Reflections from the Ah­nish­i­nah­bæójib­way (We, the People)


June 8, 1988

Red Lake Sawmill Court Case

by Francis Blake
NEWS correspondent

UNITED STATES COURT OF APPEALS FOR THE EIGHTH CIRCUIT, Dockets Number 85-5272 and 97-5188.  (Red Lake Band of Chippewa Indians, Red Lake, Minnesota, and Roger A. Jourdain, Chairman, Red Lake, Minnesota, v. Earl J. Barlow, Area Director, Minneapolis Area Office and Rex Mayotte, Superintendent, Red Lake Agency, Bureau of Indian Affairs, United States Department of the Interior, Donald Hodel, Secretary of Interior, U.S. Department of Interior.)

    Filed on May 2, 1988, the United States Court of Appeals ruled on the Red Lake Tribal Council’s complaint of August 3, 1983 to transfer $800,000 from the “Sawmill Account” [U.S. Trust Account No. 14X7285] to the operating budget of the Red Lake Tribal Council.  The Court rules to “require the Secretary [of the Interior] to determine the viability of a forest products business on the Red Lake Reservation,” in “an informal decision-making process.”  If the Secretary of the Interior feels that this $800,000 can be spent on forestry on Red Lake Reservation, then this money will stay under the control of the United States Government, in the “sawmill account.”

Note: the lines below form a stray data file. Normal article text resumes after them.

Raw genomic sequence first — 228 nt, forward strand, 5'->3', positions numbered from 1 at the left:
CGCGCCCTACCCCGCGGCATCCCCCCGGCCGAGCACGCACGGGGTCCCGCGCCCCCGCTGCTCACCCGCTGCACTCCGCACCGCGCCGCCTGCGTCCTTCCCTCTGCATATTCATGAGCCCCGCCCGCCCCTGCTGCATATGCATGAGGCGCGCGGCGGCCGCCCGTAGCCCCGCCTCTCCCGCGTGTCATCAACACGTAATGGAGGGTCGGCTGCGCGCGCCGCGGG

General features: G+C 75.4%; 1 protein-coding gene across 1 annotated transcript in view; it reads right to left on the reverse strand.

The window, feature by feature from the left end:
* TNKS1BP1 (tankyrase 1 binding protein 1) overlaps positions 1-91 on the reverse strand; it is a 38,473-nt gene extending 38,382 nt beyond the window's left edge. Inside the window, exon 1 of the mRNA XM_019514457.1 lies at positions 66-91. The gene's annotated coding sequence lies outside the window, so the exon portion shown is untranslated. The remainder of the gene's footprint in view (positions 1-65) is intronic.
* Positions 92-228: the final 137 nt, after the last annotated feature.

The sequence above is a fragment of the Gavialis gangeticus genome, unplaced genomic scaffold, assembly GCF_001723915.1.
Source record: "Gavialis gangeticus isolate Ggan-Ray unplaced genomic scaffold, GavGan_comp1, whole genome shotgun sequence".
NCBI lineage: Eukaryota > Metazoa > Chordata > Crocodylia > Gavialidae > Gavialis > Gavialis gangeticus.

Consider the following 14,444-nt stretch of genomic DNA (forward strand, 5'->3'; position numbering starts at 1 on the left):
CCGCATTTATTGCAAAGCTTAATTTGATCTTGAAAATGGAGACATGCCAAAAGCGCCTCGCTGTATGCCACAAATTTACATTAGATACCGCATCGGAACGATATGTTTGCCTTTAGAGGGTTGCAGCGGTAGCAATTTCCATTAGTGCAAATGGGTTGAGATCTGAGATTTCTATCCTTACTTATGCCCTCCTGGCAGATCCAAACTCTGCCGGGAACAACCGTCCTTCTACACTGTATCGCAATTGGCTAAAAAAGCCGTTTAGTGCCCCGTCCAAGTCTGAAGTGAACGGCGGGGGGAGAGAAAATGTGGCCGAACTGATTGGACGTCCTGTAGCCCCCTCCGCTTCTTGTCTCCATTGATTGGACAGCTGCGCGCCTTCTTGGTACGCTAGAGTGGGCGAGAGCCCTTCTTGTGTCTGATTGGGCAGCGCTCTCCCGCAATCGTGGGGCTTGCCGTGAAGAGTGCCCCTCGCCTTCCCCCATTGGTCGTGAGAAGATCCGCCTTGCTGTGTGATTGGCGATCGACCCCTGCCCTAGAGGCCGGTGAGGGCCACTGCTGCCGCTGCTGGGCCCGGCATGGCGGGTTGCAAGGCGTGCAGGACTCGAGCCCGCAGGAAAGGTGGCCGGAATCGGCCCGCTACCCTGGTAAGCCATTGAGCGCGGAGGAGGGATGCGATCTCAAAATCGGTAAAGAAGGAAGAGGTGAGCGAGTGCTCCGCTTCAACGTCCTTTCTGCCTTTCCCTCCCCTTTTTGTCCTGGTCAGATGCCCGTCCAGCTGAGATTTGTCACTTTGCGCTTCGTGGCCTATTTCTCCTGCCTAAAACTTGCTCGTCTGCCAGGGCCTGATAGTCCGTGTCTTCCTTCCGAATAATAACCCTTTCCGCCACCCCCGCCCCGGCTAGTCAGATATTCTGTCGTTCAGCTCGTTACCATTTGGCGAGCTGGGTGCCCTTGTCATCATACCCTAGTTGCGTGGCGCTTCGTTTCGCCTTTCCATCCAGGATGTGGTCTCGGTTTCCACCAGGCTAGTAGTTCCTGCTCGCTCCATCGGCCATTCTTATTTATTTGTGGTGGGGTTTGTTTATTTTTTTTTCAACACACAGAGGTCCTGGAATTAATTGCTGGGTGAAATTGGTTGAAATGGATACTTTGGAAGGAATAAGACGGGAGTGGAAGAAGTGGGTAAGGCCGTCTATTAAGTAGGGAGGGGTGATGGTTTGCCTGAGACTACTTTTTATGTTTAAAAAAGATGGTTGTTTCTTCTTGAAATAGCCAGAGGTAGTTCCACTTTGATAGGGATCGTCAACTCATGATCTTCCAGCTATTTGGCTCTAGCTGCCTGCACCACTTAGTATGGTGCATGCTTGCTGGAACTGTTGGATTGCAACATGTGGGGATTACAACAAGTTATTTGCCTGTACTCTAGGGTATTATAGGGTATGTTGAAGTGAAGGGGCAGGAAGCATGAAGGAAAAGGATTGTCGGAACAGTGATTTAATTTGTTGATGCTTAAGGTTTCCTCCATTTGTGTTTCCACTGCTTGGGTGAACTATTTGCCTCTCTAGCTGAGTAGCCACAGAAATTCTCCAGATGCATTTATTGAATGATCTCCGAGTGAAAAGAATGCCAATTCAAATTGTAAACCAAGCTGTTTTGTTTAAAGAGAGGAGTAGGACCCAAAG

Approximately 11.9 trillion dollars ($11,900,000,000,000.00) worth of timber has been taken off of the Red Lake Indian land which the Red Lake Indian Nation kept under the 1863 Treaty (see map).  The United States Government has, under White European law, claimed Trusteeship over Indian people since 1824, explaining, “But now take a community that is not free ... a prison, an orphan asylum, a regiment of soldiers.  That is not self-governing; that is under control; that is a ward of the people. ... That is precisely the position which we are in with reference to the Indians.  They are under control.  They are our wards.  They are not free, not self-governing.”  Under this trusteeship, the $11.9 trillion which should be in the Red Lake Indian forest account has shrunk to $800,000.  According to the original complaint filed by the “Red Lake Band of Chippewa Indians, Red Lake, Minnesota, and Roger A. Jourdain, Chairman, Red Lake, Minnesota,” this $800,000 trust account includes “tribal income derived from the sale and operation of tribal resources.”